(1) The sites of CT candidates Ned Lamont and Senator Joe Lieberman are #1 and #2 in traffic due to the intense amount of interest their primary battle attracted both in the blogosphere and in the mainstream press.   Their sites are well ahead of those of any other candidates.

(2) 13 of the top 20 (65%) sites that attracted the most traffic were run by Democrats.  Six (30%) belonged to Republican candidates and one (5%) was run by an Independent (Lieberman).

(3) The least popular sites were equally split among the parties. Ten of the sites belong to Republican and ten belong to Democrats.

(4) 14 of the 20 (70%) most popular sites included blogs.  Only six of the 20 (30%) least popular sites had blogs.  While factors like how competitive a race is and the size of the state undoubtedly play a big role in traffic figures, I think it is pretty clear that blogs do play a role in driving traffic.

Following are the results:

Candidate Name Party Site Rank Reach per million Blog?
Lamont, Ned D-CT 69,223 27 Yes
Lieberman, Joe I-CT 106,399 19 Yes
Webb, Jim D-VA 252,000 5.3 Yes
Clinton, Hillary D-NY 259,810 4.05 No
Allen, George R-VA 318,516 4.15 Yes
Harris, Katherine R-FL 333,619 3.65 No
Casey, Bob D-PA 338,532 3.55 Yes
Santorum, Rick R-PA 373,240 2.85 Yes
Kennedy, Ted D-MA 384,977 3.3 Yes
McCaskill, Claire D-MO 451,708 2.75 Yes
Tester, Jon D-MT 476,381 2.15 Yes
Ashdown, Pete D-UT 476,452 2.05 Yes
Klobuchar, Amy D-MN 498,905 1.85 No
Cantwell, Maria D-WA 517,918 1.9 Yes
Brown, Sherrod D-OH 539,171 1.8 Yes
McGavick, Mike R-WA 562,788 1.5 Yes
Corker, Bob R-TN 584,685 1.55 No
Ford, Harold Jr. D-TN 609,777 2 No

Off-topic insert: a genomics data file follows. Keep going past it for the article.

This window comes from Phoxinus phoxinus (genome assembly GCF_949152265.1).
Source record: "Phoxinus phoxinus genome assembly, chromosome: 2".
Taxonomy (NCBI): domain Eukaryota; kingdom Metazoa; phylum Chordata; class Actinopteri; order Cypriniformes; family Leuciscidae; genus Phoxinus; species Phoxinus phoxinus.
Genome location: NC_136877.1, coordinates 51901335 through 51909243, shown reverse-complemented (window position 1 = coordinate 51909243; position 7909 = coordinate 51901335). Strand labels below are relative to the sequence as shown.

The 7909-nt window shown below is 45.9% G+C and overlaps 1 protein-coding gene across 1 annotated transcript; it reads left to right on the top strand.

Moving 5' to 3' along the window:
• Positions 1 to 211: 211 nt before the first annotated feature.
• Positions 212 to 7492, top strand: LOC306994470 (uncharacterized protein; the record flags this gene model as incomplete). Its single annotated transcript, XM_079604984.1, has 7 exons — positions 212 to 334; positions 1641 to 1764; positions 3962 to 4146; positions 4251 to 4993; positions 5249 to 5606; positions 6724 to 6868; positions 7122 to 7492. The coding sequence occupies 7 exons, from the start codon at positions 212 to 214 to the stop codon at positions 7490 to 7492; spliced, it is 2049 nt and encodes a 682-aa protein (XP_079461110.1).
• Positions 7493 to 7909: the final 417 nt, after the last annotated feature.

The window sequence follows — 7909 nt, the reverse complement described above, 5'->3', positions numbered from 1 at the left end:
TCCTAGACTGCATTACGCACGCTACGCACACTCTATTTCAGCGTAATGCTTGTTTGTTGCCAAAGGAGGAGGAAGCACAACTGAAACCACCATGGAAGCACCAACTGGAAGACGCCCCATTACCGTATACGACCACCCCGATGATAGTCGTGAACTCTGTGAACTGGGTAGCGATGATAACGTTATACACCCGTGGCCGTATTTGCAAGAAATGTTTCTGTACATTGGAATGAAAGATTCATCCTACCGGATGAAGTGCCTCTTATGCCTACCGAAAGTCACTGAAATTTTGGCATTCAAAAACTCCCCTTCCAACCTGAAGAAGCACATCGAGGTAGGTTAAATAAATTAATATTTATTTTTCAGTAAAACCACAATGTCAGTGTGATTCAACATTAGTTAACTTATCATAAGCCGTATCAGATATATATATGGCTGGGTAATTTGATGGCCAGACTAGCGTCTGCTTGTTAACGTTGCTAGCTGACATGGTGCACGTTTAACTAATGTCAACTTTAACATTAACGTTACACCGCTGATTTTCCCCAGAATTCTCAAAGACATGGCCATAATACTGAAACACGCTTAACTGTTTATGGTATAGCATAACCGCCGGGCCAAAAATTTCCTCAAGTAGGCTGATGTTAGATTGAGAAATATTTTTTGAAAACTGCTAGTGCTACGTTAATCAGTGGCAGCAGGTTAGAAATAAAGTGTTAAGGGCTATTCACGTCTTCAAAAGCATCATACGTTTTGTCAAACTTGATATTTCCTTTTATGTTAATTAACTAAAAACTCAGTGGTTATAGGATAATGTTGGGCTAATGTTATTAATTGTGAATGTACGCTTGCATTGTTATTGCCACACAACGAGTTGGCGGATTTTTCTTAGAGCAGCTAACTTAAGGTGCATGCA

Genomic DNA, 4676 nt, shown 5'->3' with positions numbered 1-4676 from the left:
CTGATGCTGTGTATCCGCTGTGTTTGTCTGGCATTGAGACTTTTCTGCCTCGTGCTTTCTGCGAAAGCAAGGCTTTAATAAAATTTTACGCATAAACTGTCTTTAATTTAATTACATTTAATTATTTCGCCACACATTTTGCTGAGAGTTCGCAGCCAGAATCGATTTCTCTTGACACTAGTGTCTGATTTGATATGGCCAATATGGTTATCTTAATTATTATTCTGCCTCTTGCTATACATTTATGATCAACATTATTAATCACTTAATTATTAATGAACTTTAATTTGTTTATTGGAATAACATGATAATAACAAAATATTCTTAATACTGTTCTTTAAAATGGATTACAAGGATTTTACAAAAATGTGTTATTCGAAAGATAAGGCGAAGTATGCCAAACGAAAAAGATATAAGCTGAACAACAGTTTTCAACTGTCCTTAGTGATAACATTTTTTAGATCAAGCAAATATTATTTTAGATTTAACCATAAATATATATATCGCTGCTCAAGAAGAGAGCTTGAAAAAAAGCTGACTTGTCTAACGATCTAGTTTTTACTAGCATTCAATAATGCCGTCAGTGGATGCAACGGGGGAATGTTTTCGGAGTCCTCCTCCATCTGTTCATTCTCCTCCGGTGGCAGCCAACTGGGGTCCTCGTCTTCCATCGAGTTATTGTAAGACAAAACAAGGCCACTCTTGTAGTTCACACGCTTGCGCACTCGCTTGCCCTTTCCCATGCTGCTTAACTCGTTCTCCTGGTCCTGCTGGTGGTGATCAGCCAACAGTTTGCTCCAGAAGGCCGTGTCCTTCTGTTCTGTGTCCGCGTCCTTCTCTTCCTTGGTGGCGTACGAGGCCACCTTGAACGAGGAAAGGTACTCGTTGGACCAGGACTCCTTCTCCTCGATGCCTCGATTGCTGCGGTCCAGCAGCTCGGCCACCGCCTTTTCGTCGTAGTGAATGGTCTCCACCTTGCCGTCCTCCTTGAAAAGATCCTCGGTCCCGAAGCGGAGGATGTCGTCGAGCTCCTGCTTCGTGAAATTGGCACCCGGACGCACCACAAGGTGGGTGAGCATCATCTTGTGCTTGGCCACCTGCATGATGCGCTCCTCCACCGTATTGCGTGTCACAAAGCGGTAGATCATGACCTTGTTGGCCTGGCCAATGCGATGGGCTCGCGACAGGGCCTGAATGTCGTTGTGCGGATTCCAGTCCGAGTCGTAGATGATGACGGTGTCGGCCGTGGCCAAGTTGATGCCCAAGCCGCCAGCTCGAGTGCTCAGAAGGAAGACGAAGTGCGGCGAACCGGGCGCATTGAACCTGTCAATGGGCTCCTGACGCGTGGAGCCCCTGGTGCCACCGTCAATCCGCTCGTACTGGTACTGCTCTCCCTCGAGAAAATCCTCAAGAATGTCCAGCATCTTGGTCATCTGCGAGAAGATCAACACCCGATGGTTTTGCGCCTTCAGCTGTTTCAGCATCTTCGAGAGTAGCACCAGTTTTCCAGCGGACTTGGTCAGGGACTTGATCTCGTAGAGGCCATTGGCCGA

Carter, Jack D-NV 642,398 1.1 Yes
Burns, Conrad R-MT 828,534 0.8 No
Bouchard, Mike R-MI 991,558 0.75 Yes
Tarrant, Rich R-VT 997,650 0.55 Yes
Nelson, Bill D-FL 1,008,100 0.6 No
Dewine, Mike R-OH 1,030,216 0.7 No
, Jim
D-AZ 1,061,624 0.5 No
Raese, Jim R-WV 1,088,769 0.4 No
Kean, Tom R-NJ 1,158,875 0.45 Yes
Kennedy, Mark R-MN 1,158,875 0.45 Yes
Hay Bright, Jean D-ME 1,229,651 0.35 Yes
Chafee, Lincoln R-RI 1,272,159 0.45 No
Talent, Jim R-MO 1,370,825 0.5 No
Radnofsky, Barbara Ann D-TX 1,425,639 0.3 Yes
Kyl, Jon R-AZ 1,433,237 0.45 No
Stabenow, Debbie D-MI 1,459,546 0.45 Yes
Whitehouse, Sheldon D-RI 1,663,920 0.25 Yes
Mountjoy, Dick R-CA 1,727,518 0.25 No
Ricketts, Pete R-NE 1,870,334 0.25 No
Spencer, John R-NY 1,919,976 0.35 Yes
Byrd, Robert D-WV 1,989,144 0.2 No
Fleming, Erik D-MS 2,098,929 0.15 No
Ensign, John R-NV 2,156,985 0.2 Yes
Steele, Michael R-MD 2,776,888 0.2 Yes
Groutage, Dale D-WY 2,872,933 0.1 No
Hatch, Orrin R-UT 4,203,588 0.1 Yes
Ting, Jan R-DE 4,931,853 0.05 No
Nelson, Ben D-NE 5,608,587 0.05 No
Kohl, Herb D-WI 5,618,551 0.1 No
Conrad, Kent D-ND 5,621,699 0.05 No
Carper, Thomas D-DE 5,877,096 0.045 No
Menendez, Bob D-NJ 6,152,317 0.045 Yes
Hutchinson, Kay Bailey R-TX 6,530,867 N/A No
Grotberg, Dwight R-ND  6,050,491 0.045 No
Akaka, Daniel R-HI N/A N/A No
Bingaman, Jeff D-NM N/A N/A No
Chase, Ken R-MA N/A N/A No
Feinstein, Diane D-CA N/A N/A No
Lugar, Dick R-IN N/A N/A No
McCulloch, Allen R-NM N/A N/A Yes